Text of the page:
Unemployment in the US dropped faster than forecast in August - but a slowdown in the recovery from the Covid-19 shutdown could be on its way.
Figures from the Department of Labor showed a net increase of 1.37 million employed in August, according to payroll data, excluding the seasonal agriculture sector, better than the expected 1.35 million.
The unemployment rate fell from 10.2 per cent in July to 8.4 per cent, far below the prediction of 9.8 per cent.
President Donald Trump was quick to boast of the "great jobs numbers" on Twitter:
— Donald J. Trump (@realDonaldTrump) September 4, 2020
But Democratic Party Senate opposition leader Chuck Schumer countered that the level of unemployment was "nothing to brag about."
— Chuck Schumer (@SenSchumer) September 4, 2020
However, August's rise in employment was lower than the 1.7 million in July, raising fears of a slowdown in the recovery from the economic shutdown imposed in response to the global coronavirus pandemic.
"The fact that employment is settling into a trend of slower, grinding growth is worrisome for the broader recovery," said Lydia Boussour, an economist at Oxford Economics. Friday's jobs report "confirms that the labor market has entered a frustratingly slower second phase of the recovery."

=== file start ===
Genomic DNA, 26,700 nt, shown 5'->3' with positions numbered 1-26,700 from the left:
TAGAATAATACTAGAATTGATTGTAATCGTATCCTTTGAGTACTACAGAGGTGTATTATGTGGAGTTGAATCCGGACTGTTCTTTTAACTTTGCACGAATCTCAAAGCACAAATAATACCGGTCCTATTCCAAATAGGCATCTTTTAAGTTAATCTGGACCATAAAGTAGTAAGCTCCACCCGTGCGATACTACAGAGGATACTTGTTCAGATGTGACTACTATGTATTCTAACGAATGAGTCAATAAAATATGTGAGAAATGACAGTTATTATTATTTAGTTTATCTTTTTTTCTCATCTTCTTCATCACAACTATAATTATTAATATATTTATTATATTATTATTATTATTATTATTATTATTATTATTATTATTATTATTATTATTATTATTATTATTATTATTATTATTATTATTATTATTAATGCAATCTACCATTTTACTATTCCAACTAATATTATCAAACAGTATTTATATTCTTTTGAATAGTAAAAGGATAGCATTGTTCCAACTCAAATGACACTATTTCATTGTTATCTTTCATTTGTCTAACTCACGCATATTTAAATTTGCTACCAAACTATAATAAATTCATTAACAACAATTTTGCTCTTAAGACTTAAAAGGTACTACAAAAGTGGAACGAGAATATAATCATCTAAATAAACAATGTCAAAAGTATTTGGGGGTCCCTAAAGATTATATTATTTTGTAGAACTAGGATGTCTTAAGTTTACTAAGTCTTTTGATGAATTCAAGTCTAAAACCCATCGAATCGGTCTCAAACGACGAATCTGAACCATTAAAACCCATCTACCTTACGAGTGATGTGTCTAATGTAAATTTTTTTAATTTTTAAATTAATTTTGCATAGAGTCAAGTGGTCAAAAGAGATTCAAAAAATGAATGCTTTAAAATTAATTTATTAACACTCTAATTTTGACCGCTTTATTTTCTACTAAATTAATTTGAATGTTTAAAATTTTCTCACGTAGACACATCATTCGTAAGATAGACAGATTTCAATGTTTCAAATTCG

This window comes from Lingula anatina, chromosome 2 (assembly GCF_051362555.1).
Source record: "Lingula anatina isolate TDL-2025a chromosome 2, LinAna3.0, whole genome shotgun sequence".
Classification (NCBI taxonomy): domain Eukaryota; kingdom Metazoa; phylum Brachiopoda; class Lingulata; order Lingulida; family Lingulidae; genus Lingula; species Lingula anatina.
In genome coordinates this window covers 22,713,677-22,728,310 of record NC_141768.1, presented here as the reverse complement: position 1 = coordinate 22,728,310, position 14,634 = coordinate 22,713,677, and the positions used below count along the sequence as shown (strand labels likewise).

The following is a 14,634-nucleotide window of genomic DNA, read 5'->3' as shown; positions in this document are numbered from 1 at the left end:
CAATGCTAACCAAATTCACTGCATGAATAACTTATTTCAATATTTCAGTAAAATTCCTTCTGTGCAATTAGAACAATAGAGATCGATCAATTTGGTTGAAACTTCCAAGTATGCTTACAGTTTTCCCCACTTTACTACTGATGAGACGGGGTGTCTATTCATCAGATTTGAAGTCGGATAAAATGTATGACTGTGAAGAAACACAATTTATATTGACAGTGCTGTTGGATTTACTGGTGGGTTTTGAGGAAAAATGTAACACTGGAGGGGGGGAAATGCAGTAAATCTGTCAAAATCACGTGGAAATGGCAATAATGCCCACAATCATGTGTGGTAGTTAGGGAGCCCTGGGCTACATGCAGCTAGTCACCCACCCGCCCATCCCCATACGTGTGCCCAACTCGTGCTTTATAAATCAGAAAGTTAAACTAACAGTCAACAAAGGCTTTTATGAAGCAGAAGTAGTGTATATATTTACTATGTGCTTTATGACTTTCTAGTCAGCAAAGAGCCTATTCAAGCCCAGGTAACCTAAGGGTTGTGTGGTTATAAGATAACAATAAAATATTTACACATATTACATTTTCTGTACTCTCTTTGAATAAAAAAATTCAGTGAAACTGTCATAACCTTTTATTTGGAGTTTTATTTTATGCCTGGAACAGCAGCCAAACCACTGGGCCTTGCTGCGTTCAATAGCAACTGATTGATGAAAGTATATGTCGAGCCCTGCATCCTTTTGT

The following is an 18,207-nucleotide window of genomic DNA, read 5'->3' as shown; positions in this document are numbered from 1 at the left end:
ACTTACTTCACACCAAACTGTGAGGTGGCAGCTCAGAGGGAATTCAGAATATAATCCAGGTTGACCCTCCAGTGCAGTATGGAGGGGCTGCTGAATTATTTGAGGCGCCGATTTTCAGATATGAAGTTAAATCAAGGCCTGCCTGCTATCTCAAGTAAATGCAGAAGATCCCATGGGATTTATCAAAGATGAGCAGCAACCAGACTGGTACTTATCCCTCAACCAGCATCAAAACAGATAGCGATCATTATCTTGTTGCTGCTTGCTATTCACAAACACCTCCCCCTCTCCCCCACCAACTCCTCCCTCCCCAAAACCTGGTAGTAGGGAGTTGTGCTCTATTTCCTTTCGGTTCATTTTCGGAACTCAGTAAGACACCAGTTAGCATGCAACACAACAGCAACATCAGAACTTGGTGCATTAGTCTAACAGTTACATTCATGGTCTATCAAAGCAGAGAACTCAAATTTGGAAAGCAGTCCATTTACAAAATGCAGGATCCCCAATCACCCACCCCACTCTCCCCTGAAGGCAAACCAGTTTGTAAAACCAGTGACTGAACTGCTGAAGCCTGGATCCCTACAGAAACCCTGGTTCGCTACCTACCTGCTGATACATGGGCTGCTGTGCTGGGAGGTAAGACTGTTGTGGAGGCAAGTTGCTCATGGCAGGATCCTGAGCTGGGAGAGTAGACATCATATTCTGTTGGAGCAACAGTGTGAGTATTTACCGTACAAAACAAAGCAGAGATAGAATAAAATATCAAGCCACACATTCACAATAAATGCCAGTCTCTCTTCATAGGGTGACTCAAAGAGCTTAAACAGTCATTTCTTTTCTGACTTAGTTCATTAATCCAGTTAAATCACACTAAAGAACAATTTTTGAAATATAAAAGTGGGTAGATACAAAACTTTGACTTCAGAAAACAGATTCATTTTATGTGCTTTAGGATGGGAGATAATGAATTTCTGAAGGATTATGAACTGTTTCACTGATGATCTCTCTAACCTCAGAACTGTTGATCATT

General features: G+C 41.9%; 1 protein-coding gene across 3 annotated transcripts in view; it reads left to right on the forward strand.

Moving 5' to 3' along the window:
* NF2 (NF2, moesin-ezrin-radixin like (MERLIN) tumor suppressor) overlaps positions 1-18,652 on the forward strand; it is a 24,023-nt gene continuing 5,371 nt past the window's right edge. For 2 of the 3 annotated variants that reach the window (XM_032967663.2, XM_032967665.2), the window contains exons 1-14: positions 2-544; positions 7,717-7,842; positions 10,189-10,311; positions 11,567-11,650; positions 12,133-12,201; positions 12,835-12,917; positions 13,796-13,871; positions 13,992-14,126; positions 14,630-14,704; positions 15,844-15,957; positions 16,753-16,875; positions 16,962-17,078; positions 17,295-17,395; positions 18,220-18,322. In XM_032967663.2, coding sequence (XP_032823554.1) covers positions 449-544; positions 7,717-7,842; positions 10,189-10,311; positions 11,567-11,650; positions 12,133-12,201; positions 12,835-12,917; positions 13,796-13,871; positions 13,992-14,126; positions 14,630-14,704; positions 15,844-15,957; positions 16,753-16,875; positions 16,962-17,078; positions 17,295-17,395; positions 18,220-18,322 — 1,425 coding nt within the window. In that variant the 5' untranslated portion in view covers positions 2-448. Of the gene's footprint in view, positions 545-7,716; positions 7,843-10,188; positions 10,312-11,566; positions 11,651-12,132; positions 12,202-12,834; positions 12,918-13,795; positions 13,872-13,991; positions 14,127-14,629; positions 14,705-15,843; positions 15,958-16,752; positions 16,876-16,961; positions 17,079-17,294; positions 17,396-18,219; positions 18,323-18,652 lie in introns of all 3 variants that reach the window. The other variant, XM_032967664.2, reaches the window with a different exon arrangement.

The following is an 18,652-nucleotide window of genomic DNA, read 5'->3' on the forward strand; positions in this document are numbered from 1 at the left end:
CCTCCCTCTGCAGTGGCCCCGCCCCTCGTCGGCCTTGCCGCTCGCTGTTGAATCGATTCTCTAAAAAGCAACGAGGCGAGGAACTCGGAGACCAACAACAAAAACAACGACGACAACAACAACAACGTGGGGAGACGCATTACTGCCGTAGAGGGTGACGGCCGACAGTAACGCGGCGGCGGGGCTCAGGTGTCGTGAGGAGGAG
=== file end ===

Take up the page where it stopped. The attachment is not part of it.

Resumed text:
Private companies added just over 1 million jobs in August, with the government providing nearly 350,000 others, including a quarter-million temporary Census workers.
That was down from the 1.5 million jobs that companies added in July and a sign that employers remain cautious about the economic outlook with the pandemic still out of control.
Furthermore, a Federal Reserve report this week based on anecdotal reports from businesses found "rising instances of furloughed workers being laid off permanently as demand remained soft."
Roughly 29 million Americans are receiving state unemployment aid, although their total benefits, on average, have shrunk by more than half since the end of a $600-a-week federal supplement over a month ago.
The White House has launched a new scheme to provide some of the unemployed with $300 a week, many will be ineligible for those payments. Only those who receive at least $100 a week in state unemployment aid will qualify for the $300 federal supplement, which could exclude at least 850,000 Americans.
One consequence is that rising stress and anxiety are evident at therapists' offices and mental health hotlines around the country. Calls from March through July to the US government-funded Disaster Distress Helpline, which offers counselling and emotional support, surged 335 per cent from the same period last year.
"Not many days go by where I don't have a couple where one partner or both are not working or furloughed," said Todd Creager, a therapist in Southern California.